Luna and her son, Klaus

Luna was a bottle baby rejected by her mother. As a baby she used to live in the kitchen. Luna was bottle fed by humans, so she is quite social. When she was finally transitioned to live with other sheep, it was a little bit heartbreaking for our staff and the clients. But Luna needed to go, she was getting big for the kitchen. 

Luna is now a year and a half old, and she has become more of a typical sheep, although she remains  still super social. She loves to be with people and she loves to be petted. 

Sheep are not generally bred to be very social but they have an interesting social dynamic and are therefore good for people who are experiencing a lot of social issues within a family or a social group. One can see a lot of different personalities among sheep. There are two or three sheep that are super friendly and love being with people while there are other sheep that tolerate being  with people. And, then there are those sheep that are completely uncomfortable with people. This variation in social dynamics replicates the same differences we have as people.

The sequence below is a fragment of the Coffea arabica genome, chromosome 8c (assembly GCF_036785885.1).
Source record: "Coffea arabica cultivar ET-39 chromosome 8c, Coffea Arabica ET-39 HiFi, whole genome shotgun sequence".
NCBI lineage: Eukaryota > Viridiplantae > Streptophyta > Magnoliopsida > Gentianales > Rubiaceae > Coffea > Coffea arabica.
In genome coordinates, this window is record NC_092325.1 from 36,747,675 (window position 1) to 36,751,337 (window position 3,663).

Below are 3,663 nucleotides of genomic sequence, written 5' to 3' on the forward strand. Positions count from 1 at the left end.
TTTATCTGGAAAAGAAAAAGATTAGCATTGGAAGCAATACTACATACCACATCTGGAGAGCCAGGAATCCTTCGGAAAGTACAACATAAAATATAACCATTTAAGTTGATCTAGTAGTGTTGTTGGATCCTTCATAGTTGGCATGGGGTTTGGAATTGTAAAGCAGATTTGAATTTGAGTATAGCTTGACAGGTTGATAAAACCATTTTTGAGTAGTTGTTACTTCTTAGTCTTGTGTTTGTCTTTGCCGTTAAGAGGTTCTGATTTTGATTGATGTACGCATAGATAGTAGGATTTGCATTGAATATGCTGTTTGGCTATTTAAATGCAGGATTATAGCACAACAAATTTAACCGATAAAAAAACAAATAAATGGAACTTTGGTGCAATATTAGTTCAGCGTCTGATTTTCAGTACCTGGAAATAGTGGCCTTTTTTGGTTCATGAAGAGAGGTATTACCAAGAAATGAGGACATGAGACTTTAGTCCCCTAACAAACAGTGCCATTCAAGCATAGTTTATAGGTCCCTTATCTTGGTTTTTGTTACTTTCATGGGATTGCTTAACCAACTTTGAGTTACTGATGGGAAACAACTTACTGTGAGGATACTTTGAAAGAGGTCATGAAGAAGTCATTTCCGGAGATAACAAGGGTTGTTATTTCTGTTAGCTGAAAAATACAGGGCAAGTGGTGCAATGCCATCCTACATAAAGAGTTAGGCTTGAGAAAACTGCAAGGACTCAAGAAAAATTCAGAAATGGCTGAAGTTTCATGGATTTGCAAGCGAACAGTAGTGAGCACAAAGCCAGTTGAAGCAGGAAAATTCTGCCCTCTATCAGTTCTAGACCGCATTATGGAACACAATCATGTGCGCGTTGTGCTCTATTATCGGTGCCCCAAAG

Our clients can make observations about the sheep dynamics and reflect on their observations as it relates to their own lives. Sheep give people an opportunity to open the discussion about social dynamics with their therapist by externalizing it through the sheep. This is extremely helpful to our clients who have often times had difficulty making progress through their human to human relationships.